Acceptance does not mean that your life is over and that you have to give everything up or give up looking for different treatments or a cure because of the CRPS or chronic pain, but that you have realised the reality of it and you can still look for different doctors or treatments or a cure.
Cho, S. et al (2012) stated that, given the intractable nature of CRPS-I, the findings suggest that patients with CRPS-I may benefit from responding to pain with acceptance.
Your new life will be different and the way you have to do things will be different to the way you did things before. Once you have understood that this is your new path, you can begin to heal emotionally and mentally. By incorporating your CRPS or chronic pain into things you do, it can help you to heal and start to take control back over your life instead of allowing the condition to continue to take it over.
Please try and remember that, just like other stages especially depression, you may feel down, upset, sad or depressed on one day and then have a good day the next. Not every day will be perfect and it is completely natural to feel depressed or sad or angry. The stages of acceptance do change and, just like CRPS, not everyone will go through every step the same way or even in the same order. Some people might not even go through every single step.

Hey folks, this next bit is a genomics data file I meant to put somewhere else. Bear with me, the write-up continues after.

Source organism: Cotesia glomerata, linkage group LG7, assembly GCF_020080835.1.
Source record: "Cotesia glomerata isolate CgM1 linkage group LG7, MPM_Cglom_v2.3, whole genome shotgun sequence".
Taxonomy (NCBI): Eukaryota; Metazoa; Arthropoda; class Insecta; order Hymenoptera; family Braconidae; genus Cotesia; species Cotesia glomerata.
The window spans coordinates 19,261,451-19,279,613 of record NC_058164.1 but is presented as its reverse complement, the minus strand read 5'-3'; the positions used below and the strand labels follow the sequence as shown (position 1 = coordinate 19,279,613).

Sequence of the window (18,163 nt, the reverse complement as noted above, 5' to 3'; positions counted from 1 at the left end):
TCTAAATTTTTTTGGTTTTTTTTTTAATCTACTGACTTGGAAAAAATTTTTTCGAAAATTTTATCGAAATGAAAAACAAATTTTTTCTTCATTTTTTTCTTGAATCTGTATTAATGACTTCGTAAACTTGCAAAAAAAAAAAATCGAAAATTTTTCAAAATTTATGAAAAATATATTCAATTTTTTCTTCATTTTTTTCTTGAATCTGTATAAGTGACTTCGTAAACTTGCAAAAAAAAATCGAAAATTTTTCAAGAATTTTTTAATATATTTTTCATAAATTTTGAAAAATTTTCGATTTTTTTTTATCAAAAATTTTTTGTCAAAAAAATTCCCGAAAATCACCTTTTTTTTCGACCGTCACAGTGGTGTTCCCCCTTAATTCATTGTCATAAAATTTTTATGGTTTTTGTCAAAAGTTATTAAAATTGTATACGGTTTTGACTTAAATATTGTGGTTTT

PLEASE REMEMBER: If you find at any time that you are dwelling and staying in one stage, seek medical advice and explain your feelings to your doctor or counsellor. They will try to help you to move on from that stage and towards acceptance. Remember, there are no time frames or instructions and there's no right or wrong way to reach your final aim of acceptance.
Hopefully, now that you have read this article about learning acceptance for CRPS and chronic pain, you can begin to realise or understand that it is totally possible to live your life, even with a chronic pain condition and that all those thoughts you've had since your incident occurred are perfectly normal. It a process that sufferers have to go though.
*This article is an informaion resource only. It is not intended nor implied that it is a substitute for medical advice or professional psychological treatment.*
Burning Nights CRPS Support has written a number of articles on living with Complex Regional Pain Syndrome and chronic illness. Here are some you may be interested in:
Last Updated: 19/05/2020
As the Founder of Burning Nights CRPS Support, I want to help all those affected by this devastating condition, including those living with CRPS, their relatives, partners, carers and friends. I'm also a barrister, advocate and have lived with Complex Regional Pain Syndrome (CRPS) since 2003. I am a bilateral (double) above knee amputee due to aggressive symptoms of CRPS. Please help spread awareness of this debilitating and life-changing condition. We need your support!